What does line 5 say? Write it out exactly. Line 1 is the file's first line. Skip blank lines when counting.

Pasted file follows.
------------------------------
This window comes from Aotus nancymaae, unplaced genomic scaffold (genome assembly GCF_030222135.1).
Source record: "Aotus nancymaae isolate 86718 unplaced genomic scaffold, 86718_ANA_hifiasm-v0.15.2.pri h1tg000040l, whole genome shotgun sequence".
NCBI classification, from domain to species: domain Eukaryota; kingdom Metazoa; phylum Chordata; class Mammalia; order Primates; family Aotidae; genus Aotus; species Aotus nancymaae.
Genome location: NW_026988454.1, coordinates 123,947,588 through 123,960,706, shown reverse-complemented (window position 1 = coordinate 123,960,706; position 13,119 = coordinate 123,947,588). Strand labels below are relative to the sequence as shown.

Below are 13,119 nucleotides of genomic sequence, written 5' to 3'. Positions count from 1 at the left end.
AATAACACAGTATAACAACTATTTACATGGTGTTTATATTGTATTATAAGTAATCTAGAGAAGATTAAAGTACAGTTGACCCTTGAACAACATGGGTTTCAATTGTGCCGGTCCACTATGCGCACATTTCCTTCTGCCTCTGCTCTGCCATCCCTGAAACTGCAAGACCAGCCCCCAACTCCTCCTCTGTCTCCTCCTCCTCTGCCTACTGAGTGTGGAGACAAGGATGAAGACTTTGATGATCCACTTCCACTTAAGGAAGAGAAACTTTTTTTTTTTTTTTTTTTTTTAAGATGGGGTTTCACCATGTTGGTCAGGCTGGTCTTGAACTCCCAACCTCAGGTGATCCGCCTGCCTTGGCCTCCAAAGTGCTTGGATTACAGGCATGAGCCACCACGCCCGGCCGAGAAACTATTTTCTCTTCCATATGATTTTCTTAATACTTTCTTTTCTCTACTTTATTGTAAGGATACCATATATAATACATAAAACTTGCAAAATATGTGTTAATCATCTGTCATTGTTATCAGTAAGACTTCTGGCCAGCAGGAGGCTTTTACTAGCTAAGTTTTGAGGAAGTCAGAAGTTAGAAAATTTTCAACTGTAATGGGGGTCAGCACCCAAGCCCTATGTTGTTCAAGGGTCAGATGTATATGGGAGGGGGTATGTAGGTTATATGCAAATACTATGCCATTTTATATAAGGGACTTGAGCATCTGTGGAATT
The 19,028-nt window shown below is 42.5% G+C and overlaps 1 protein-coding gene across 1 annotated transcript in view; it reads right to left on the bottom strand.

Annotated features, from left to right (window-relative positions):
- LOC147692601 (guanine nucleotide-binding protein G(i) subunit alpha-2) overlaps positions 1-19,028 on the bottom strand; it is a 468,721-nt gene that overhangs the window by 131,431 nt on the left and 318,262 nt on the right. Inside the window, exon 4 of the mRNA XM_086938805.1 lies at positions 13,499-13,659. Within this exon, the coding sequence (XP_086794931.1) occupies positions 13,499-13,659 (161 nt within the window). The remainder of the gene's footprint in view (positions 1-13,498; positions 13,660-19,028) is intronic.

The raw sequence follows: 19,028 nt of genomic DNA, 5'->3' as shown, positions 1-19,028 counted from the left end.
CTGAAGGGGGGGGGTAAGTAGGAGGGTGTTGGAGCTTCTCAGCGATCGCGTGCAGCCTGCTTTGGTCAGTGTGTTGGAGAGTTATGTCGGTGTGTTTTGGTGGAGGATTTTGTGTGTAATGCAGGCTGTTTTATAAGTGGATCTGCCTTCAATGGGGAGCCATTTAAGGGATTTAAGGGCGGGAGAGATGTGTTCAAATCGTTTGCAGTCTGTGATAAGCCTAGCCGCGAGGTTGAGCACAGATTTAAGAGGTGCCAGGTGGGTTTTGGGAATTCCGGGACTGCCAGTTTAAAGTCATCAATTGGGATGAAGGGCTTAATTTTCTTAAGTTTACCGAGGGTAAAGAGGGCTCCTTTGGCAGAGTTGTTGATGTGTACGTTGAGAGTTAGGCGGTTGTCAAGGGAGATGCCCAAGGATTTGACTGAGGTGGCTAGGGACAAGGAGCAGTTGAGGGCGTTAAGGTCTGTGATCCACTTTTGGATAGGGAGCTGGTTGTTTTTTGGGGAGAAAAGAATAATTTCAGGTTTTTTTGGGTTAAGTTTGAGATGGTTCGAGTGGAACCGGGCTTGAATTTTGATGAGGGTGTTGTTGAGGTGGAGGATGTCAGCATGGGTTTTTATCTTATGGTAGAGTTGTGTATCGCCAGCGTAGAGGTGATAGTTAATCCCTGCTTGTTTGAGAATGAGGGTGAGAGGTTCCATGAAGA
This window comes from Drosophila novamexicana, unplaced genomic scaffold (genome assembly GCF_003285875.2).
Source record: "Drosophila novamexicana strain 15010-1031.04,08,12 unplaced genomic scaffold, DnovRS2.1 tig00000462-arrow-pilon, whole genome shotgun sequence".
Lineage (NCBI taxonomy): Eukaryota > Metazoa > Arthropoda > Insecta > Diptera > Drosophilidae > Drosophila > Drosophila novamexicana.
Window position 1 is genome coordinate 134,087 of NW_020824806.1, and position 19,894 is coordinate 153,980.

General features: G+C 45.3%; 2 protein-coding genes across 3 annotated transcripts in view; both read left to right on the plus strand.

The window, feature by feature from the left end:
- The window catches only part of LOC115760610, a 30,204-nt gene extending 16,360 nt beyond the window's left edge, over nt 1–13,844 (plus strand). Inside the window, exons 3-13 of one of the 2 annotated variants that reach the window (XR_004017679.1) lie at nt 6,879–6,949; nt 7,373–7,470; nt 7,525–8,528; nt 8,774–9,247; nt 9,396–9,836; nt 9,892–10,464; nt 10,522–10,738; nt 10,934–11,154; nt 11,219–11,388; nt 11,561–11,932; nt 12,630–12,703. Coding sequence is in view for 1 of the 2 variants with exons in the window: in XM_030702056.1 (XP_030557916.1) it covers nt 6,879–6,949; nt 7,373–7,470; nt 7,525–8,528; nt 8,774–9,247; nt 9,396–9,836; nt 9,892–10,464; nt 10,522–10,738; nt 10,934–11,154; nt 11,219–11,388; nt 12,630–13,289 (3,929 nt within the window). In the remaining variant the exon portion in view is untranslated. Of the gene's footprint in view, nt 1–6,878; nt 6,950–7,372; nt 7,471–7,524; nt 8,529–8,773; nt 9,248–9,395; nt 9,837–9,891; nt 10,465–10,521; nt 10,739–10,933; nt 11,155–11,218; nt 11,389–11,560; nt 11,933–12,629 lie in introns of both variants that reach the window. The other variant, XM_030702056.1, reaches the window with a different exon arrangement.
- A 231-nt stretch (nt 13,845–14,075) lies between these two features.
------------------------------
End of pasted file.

Below are 13,119 nucleotides of genomic sequence, written 5' to 3'. Positions count from 1 at the left end.